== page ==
Understanding systematic reviews: The meta-analysis graph (also called 'forest plot')

L. Moja, I. Moschetti, A. Liberati, G. F. Gensini, R. Gusinu

Research output: Contribution to journalArticle

4 Citations (Scopus)

Abstract

Mammographic screening for breast cancer is controversial, as reflected in greatly varying national policies. The objective was to assess the effect of screening for breast cancer with mammography on mortality and morbidity. MEDLINE (16 May 2000), The Cochrane Breast Cancer Group's trial register (24 Jan 2000) and reference lists. Letters, abstracts and unpublished trials. Authors were contacted. Randomised trials comparing mammographic screening with no mammographic screening. Data were extracted by both authors independently. Seven completed and eligible trials involving half a million women were identified. The two best trials provided medium-quality data and, when combined, yield a relative risk for overall mortality of 1.00 (95% CI 0.96-1.05) after 13 years. However, the trials are underpowered for all-cause mortality, and confidence intervals include a possible worthwhile effect as well as a possible detrimental effect. If data from all eligible trials (excluding flawed studies) are considered then the relative risk for overall mortality after 13 years is 1.01 (95% CI 0.99-1.03). The best trials failed to show a significant reduction in breast cancer mortality with a relative risk of 0.97 (95% CI 0.82-1.14). If data from all eligible trials (excluding flawed studies) are considered then the relative risk for breast cancer mortality after 13 years is 0.80 (95% CI 0.71-0.89). However, breast cancer mortality is considered to be an unreliable outcome and biased in favour of screening. Flaws are due to differential exclusion of women with breast cancer from analysis and differential misclassification of cause of death. The currently available reliable evidence does not show a survival benefit of mass screening for breast cancer (and the evidence is inconclusive for breast cancer mortality). Women, clinicians and policy makers should consider these findings carefully when they decide whether or not to attend or support screening programs.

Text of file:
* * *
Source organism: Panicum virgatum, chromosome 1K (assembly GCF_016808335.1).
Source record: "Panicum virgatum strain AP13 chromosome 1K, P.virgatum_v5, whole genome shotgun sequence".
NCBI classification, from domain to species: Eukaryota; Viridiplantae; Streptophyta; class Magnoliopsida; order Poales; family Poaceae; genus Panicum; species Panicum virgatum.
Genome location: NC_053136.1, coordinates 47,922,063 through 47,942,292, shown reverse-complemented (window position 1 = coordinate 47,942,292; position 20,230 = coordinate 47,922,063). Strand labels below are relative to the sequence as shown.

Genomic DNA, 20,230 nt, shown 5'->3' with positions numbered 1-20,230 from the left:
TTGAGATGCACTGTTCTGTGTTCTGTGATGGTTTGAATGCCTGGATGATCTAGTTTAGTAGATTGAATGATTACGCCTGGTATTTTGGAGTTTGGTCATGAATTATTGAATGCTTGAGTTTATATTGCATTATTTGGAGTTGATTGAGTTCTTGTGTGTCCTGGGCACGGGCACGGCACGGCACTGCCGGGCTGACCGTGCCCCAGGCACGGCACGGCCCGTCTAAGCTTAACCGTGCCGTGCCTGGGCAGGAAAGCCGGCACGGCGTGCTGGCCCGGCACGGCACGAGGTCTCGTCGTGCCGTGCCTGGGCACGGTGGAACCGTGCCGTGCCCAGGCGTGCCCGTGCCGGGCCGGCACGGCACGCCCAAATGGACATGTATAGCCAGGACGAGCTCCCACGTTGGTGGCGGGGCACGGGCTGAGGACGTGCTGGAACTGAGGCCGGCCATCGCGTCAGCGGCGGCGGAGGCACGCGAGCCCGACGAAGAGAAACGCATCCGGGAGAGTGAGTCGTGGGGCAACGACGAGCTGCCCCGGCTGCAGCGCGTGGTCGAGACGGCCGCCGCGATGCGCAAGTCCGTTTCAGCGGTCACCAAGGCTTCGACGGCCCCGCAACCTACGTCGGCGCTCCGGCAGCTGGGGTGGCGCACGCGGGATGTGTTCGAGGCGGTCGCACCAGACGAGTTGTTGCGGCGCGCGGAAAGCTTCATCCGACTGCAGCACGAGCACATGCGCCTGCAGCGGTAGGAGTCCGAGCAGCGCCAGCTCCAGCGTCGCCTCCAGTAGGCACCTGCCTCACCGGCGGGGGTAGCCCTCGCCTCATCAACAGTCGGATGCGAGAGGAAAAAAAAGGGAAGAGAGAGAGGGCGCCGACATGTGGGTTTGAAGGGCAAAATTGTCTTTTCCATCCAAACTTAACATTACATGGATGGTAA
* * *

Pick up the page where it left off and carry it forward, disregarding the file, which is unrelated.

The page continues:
Original languageEnglish
Pages (from-to)140-142
Number of pages3
JournalInternal and Emergency Medicine
Volume2
Issue number2
DOIs
Publication statusPublished - Jun 2007

Fingerprint

Meta-Analysis
Breast Neoplasms
Mortality
Forests
Mass Screening
Mammography
Administrative Personnel
MEDLINE
Cause of Death
Confidence Intervals
Morbidity
Survival

ASJC Scopus subject areas

  • Emergency Medicine
  • Internal Medicine

Cite this

Understanding systematic reviews : The meta-analysis graph (also called 'forest plot'). / Moja, L.; Moschetti, I.; Liberati, A.; Gensini, G. F.; Gusinu, R.

In: Internal and Emergency Medicine, Vol. 2, No. 2, 06.2007, p. 140-142.

Research output: Contribution to journalArticle

Moja, L. ; Moschetti, I. ; Liberati, A. ; Gensini, G. F. ; Gusinu, R. / Understanding systematic reviews : The meta-analysis graph (also called 'forest plot'). In: Internal and Emergency Medicine. 2007 ; Vol. 2, No. 2. pp. 140-142.
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